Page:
Monday, September 28, 2009

Exciting adventures with boy

Ben has gone now :-( but whilst here, we rented a car and wended our way up to the mountains to show him the cedars of Lebanon at Bcharre--a lovely but far too small forest of the majestic trees, clear cuts all around the outside of the reserve. We followed the path through the reserve, and Tom pointed out where the snow level had been when he snowshowed here last winter—6 feet up or more.

At left, Ben and cedars.

Then the real fun began. We headed over the mountain pass on a decent road, meaning paved, but not without occasional dramatic potholes or chipped off bits, and definitely sans guardrails. Up and up, lovely views all the way to the sea, and then over and suddenly views of the Bekaa Valley on the other side, with the sparse vegetation more scrubby and brown. We descend and then make a bold left turn into the unknown.

On the map it looks like a main road, a big red line. But on the ground what little pavement there may once have been quickly disappears. For close to two hours we tread over the rocks and ruts in our rented car, passing only 2 houses the whole way and, oddly a restaurant where they rent ATVs, which is REALLY WHAT YOU NEED for this road. Honestly, the road has the feel that it was possibly destroyed on purpose, perhaps something to do with the marijuana fields we start to see?? We had heard about this but never seen it before. We spot a sign lauding USAID and the European Union’s projects on watershed development and miss the opportunity for a truly memorable photo as there is some pot growing right next to the sign! But the road is so cruddy and our navigation so tense that we are reluctant to stop. Thankfully we reach the crossroads of an actual highway and enjoy a few minutes of smooth sailing before the turn off to Al Jord Ecolodge, our destination.

Unfortunately, another rough road of several kilometers lay between us and the lodge. But our rental is up to it, with Tom's able navigation. The scenery is really lovely and the accommodations nice enough—traditional (Bedouin) style tents—but not worth the $65/person/night we pay. Apparently that was supposed to include all meals for two days, but we had only one dinner and breakfast. They even wanted to charge us for the coffee we had on arrival but we protested.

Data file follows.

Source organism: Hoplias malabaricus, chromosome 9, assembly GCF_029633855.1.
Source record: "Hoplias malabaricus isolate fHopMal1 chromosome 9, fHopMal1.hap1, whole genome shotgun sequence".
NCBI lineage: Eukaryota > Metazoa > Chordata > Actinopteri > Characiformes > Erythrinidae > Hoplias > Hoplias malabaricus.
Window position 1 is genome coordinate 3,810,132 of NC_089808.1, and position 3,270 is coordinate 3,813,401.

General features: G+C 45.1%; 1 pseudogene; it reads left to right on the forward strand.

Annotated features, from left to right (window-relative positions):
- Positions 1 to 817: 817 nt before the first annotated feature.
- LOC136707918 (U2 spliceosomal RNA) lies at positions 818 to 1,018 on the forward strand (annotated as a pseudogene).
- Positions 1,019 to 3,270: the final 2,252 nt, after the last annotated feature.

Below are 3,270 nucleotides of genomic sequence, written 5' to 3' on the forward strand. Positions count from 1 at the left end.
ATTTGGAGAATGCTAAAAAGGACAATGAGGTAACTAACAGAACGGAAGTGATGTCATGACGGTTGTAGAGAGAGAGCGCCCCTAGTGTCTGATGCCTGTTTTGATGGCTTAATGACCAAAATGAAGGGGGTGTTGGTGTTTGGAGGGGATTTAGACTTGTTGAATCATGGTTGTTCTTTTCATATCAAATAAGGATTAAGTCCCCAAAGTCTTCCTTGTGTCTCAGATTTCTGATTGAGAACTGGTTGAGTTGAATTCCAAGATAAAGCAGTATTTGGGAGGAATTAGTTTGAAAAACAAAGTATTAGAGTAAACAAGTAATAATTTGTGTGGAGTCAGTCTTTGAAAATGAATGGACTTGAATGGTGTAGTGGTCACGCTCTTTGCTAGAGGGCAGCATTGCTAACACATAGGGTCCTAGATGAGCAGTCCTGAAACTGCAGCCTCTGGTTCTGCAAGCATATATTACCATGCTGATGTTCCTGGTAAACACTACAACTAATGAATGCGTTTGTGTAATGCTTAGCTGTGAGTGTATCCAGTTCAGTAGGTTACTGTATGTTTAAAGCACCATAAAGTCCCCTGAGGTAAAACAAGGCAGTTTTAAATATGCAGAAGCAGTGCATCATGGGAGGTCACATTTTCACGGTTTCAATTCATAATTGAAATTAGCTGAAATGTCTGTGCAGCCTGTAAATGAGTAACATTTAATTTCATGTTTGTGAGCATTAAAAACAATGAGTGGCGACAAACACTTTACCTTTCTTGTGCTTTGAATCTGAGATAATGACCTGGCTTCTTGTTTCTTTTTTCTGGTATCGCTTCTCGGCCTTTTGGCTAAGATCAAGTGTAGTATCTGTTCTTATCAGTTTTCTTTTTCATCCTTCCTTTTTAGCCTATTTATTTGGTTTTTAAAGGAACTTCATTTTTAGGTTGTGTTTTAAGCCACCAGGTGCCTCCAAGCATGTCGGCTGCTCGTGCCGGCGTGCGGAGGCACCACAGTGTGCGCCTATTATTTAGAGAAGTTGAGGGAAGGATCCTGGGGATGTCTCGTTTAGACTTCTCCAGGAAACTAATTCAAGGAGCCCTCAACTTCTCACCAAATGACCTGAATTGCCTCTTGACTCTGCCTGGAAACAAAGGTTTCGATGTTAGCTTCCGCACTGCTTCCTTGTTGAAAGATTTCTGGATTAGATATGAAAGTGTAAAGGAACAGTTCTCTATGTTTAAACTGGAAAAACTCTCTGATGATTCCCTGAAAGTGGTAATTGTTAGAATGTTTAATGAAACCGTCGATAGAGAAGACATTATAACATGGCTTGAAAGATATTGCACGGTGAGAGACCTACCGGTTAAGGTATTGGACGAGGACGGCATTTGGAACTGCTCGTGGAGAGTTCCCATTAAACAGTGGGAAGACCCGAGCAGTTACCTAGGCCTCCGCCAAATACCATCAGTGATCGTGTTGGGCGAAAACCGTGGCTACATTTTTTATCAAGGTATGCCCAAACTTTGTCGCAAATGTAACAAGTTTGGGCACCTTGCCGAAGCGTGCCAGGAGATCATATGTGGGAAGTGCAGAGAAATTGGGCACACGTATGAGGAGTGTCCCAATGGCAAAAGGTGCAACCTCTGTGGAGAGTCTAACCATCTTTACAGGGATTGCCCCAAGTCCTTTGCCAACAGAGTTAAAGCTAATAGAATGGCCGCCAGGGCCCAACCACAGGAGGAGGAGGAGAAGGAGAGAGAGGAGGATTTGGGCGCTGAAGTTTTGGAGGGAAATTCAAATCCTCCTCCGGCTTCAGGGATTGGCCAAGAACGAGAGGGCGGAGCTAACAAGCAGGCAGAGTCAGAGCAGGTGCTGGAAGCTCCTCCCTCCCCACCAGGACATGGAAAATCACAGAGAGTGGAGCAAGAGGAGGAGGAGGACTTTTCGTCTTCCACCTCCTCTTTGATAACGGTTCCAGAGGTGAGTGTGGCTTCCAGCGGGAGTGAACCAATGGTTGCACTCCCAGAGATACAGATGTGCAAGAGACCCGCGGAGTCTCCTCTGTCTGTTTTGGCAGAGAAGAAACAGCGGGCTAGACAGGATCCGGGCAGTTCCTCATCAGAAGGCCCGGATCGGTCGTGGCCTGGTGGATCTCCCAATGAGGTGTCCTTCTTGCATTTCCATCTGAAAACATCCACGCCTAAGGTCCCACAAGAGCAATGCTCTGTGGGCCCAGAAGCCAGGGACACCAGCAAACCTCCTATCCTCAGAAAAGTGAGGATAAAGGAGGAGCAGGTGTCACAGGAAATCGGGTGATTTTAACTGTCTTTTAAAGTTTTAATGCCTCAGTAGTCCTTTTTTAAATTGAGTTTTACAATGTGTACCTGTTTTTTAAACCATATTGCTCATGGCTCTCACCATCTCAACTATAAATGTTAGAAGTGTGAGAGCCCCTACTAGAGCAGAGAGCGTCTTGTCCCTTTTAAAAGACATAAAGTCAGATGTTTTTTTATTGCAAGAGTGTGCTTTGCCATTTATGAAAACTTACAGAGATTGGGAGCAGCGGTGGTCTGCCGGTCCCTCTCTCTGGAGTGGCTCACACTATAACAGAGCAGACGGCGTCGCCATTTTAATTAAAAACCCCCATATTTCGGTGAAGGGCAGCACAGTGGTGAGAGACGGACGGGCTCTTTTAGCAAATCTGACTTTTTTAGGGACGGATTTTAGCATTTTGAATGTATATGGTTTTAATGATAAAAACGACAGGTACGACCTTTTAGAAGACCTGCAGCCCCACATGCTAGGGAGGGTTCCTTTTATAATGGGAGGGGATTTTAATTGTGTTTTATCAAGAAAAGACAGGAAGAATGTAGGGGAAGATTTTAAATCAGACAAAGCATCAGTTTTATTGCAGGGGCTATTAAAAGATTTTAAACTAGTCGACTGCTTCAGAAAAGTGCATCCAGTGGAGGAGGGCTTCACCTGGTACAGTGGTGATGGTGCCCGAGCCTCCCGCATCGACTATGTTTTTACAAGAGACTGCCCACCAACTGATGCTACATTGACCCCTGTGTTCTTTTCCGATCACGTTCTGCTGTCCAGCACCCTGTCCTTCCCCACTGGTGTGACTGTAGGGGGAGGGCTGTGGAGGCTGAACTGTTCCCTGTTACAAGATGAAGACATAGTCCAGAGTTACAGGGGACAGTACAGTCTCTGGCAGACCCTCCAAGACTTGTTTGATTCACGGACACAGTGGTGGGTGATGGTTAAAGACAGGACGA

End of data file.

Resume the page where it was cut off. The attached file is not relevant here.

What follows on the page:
Well, OK, maybe the stars at night were worth it. Incredible array, full Milky Way. Just breathtaking.
In the morning we have a nice hike around the area, led by a boy of about 10.

Above, men making fire inside the tent. At right, on the hike, no idea what Ben is doing.

And below, right, wonderful stone steps to the lodge's owner's home.

On the way back to Beirut, somewhere after the mountain pass, we stop to buy some apples from a family along the road. The lady was selling whole crates of apples, but we wanted just a kilo or two. So she wanted to just give them to us, and we had to force the money on her. She invited us for coffee, several times.

Photo at right is a gorgeou gorge, on the Bieurt side of the mountains, near the apple lady.

Coming back into Beirut we see “Xtreme Paintball/For once, war is just a game”

Other local interest items:

-Another paintball sign: “Veit [sic] Nam Paintball” with drawings of jungle scenes and people in fatigues, at a facility that is part of a large KFC, near Bourj Barajneh Refugee Camp in southern Beiriut